Harry Potter: Deathly Hallows Pt1 Review


Gears of Wands?

Another Potter movie means another video game and for me, The Harry Potter games have been thoroughly enjoyable. The ability to explore Hogwarts was the main highlight to all of the games. But what if Hogwarts was to be removed from the game completely? Removing Hogwarts was necessary for this latest instalment but it has done it no favours at all. What EA Bright Light Studio has done is follow Deathly Hallows narrative very closely and added in a few missions in-between to string out the length of the game. The result? Exceptionally poor!

As a massive fan of both the films and the previous games, Deathly Hallows feels like a dirty and rushed product which brands 95% of all movie tie-in games. I never ever counted the Harry Potter series into this category but unfortunately I am resigned to now adding it into the sin bin. When we went to the preview event at Epping Forest to see the game for the first time, the single player was being kept behind closed doors and was only viewable by a select few. Fortunately we got to see the game and what we saw inside the Ministry of Magic looked pretty impressive. However, once you realise that the game is essentially a third person shooter with a shoddy camera, aiming issues coupled with badly rendered dialogue and stealth segments that make you want to tear your own eyes out – you soon realise why the game is getting such bad scores that it is.

Are the scores out their exceptionally harsh? Absolutely not, they are fully justified as I began to get frustrated at the game from the very first opening scene. You start off on the rails with Hagrid on his bike as you try and fend off Death Eaters and Snatchers. Whilst the on the rails action looked nice, the X Y axis sensitivity was awful. Not even adjusting the sensitivity in the games settings could help improve things either. Exploration elements take place in the game in first person which made no sense either. I say exploration but everything that you do need can be found easily enough because it contains a glowing shimmer around them. The combat in the game is adequate, cover system is as responsive as pensioner’s joints in the winter and casting spells no matter how many of them never feel’s remotely strategic whilst also becoming boring quickly. You could use Stupify throughout the majority of the game if you wanted to. The more you play in Deathly Hallows the more you will unlock as Harry has an XP system which will enable him to unlock and learn new spells. This system unfortunately isn’t fully realised and doesn’t add anything to the game.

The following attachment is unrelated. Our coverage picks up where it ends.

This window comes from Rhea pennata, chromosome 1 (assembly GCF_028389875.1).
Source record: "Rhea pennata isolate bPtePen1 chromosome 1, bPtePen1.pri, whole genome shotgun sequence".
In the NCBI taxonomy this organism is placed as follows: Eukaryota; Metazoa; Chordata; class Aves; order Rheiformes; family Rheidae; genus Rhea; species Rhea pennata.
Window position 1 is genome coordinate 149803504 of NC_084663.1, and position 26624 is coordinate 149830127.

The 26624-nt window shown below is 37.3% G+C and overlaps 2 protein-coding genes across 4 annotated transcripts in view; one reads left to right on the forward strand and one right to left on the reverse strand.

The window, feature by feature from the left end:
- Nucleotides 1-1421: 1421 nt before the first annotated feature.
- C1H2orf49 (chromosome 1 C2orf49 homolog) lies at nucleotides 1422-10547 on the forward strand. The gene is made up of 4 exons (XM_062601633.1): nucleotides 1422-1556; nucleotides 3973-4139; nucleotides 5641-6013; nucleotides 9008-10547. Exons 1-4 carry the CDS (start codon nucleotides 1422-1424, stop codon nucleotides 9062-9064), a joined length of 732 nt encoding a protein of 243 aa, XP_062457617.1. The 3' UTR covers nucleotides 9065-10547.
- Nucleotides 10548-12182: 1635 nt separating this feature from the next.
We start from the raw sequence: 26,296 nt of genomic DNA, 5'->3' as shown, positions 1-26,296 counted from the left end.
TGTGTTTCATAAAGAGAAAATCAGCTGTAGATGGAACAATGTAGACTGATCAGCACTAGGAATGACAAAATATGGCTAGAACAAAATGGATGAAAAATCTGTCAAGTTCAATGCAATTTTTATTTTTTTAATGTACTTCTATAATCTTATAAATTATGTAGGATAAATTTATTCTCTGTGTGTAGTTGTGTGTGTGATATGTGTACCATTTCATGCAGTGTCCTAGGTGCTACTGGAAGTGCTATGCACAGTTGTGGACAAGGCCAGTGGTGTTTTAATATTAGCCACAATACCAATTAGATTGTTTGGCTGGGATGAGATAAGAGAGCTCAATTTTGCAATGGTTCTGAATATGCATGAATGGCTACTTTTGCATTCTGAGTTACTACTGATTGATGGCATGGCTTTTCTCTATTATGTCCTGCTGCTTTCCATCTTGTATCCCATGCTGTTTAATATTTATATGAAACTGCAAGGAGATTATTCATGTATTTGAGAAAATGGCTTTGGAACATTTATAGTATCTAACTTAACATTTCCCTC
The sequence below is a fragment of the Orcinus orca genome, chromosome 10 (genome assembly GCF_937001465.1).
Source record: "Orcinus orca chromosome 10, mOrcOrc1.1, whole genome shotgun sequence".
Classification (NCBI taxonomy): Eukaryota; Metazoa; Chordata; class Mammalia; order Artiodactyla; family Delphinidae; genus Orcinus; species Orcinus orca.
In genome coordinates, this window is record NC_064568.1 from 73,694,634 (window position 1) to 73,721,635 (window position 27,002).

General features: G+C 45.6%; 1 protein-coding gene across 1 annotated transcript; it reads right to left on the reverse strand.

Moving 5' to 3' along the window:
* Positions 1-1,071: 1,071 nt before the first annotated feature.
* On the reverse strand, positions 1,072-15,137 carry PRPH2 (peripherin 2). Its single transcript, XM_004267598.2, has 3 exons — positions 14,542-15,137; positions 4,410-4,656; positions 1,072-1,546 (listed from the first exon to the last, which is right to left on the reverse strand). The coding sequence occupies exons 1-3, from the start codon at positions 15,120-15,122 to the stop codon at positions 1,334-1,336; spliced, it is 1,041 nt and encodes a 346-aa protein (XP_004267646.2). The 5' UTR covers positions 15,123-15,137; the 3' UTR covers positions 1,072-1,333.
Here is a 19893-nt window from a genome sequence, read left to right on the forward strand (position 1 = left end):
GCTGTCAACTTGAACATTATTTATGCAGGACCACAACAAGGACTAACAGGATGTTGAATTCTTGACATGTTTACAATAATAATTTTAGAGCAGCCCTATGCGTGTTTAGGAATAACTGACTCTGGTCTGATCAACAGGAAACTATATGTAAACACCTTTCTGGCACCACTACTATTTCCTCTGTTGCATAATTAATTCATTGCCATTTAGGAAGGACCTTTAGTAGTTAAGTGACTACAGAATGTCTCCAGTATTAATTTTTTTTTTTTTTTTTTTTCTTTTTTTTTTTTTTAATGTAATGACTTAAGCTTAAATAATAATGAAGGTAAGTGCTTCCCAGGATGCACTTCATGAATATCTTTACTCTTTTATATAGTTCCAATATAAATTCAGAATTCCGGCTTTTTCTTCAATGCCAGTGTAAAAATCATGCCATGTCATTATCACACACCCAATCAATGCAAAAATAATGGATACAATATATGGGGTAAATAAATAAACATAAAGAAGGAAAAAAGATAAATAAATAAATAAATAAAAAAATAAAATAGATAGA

Now for the tip of the spear, if you could bare the mediocrity of it all then it would be the stealth sections that push you past the point of despair. Harry will use his invisibility cloak throughout the game much like the film. Once again you have to wear this in first person, which makes it harder to gauge proximity. All fine and well you say, but when your cloak has a power meter on it that can only be recharged by standing still pretty much takes the proverbial biscuit. Why would this be remotely entertaining? There are some collectables in the game, you can collect transmissions from the Weasley Twins which can be played back, whether you will be able to get them all is another mystery as the constant re-spawning enemies means that you can never fully explore an area before being rushed off to the next cut-scene.

Graphically the game is a step up from Half Blood Prince, you’ll never fully realise the graphical leap unless you are fortunate enough to own one of the latest LED TV’s on the market though. The only real highlight to the game was the Kinect features which saw you basically carry out similar challenges which are found within the menu system for all versions, except on the rails. You can fight hordes of enemies on the rails and cast spells using the Kinect system it’s a nice little gimmick which we enjoyed. We found it quite responsive. Once you started casting the spells into the Kinect camera it worked a heck of a lot better.

Unfortunately there really isn’t much fun to be found in this title and we can only advise that you check out Lego Harry Potter if you want a dose of something more bearable this year. The polar shift in spell casting technique and the lack of Hogwarts has really condemned this game. I know that people like Dan Potter worked extremely hard on making the game feel authentic and whilst that element of the game is true, it’s still essentially polishing a turd. Deathly Hallows is the worst in the series of games, somehow managing to out-do Azkaban and Goblet of Fire which were the weaker of the games so far. I never thought I’d be saying this being such a fan of Order of the Phoenix but that is indeed the reality. I felt like I killed Dobby myself by the time I finished this title.


Formats: Xbox 360 (reviewed), Wii, PlayStation 3, PC and Nintendo DS
Price: £49.99, rated 12

Publisher: Electronic Arts

Developer: EA Bright Light Studio

Release Date: 19th November 2010

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  • Craig Baker

    I thought this game had some promise when I first saw gameplay back at E3, unfortunatley the game didnt deliver. I’m eternally grateful I held back from buy this game and waited to read some reviews..

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